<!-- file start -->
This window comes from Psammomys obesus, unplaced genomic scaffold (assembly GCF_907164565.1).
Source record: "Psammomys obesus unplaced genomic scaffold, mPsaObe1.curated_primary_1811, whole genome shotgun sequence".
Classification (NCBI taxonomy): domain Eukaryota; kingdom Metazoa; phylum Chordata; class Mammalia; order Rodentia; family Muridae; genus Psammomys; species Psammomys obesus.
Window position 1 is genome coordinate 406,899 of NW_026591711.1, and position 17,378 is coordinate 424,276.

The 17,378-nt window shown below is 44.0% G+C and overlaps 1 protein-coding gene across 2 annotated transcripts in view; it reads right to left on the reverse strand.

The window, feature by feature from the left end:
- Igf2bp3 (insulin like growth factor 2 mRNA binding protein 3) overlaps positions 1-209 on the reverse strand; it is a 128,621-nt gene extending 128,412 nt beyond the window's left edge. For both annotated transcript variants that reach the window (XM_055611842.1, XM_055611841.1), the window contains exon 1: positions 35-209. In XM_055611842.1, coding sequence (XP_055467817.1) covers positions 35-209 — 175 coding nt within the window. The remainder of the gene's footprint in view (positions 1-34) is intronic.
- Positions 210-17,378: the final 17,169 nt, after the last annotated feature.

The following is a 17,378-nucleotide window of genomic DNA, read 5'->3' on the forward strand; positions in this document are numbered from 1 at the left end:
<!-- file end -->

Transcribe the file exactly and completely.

This window comes from Psammomys obesus, unplaced genomic scaffold (assembly GCF_907164565.1).
Source record: "Psammomys obesus unplaced genomic scaffold, mPsaObe1.curated_primary_1811, whole genome shotgun sequence".
Classification (NCBI taxonomy): domain Eukaryota; kingdom Metazoa; phylum Chordata; class Mammalia; order Rodentia; family Muridae; genus Psammomys; species Psammomys obesus.
Window position 1 is genome coordinate 406,899 of NW_026591711.1, and position 17,378 is coordinate 424,276.

The 17,378-nt window shown below is 44.0% G+C and overlaps 1 protein-coding gene across 2 annotated transcripts in view; it reads right to left on the reverse strand.

The window, feature by feature from the left end:
- Igf2bp3 (insulin like growth factor 2 mRNA binding protein 3) overlaps positions 1-209 on the reverse strand; it is a 128,621-nt gene extending 128,412 nt beyond the window's left edge. For both annotated transcript variants that reach the window (XM_055611842.1, XM_055611841.1), the window contains exon 1: positions 35-209. In XM_055611842.1, coding sequence (XP_055467817.1) covers positions 35-209 — 175 coding nt within the window. The remainder of the gene's footprint in view (positions 1-34) is intronic.
- Positions 210-17,378: the final 17,169 nt, after the last annotated feature.

The following is a 17,378-nucleotide window of genomic DNA, read 5'->3' on the forward strand; positions in this document are numbered from 1 at the left end: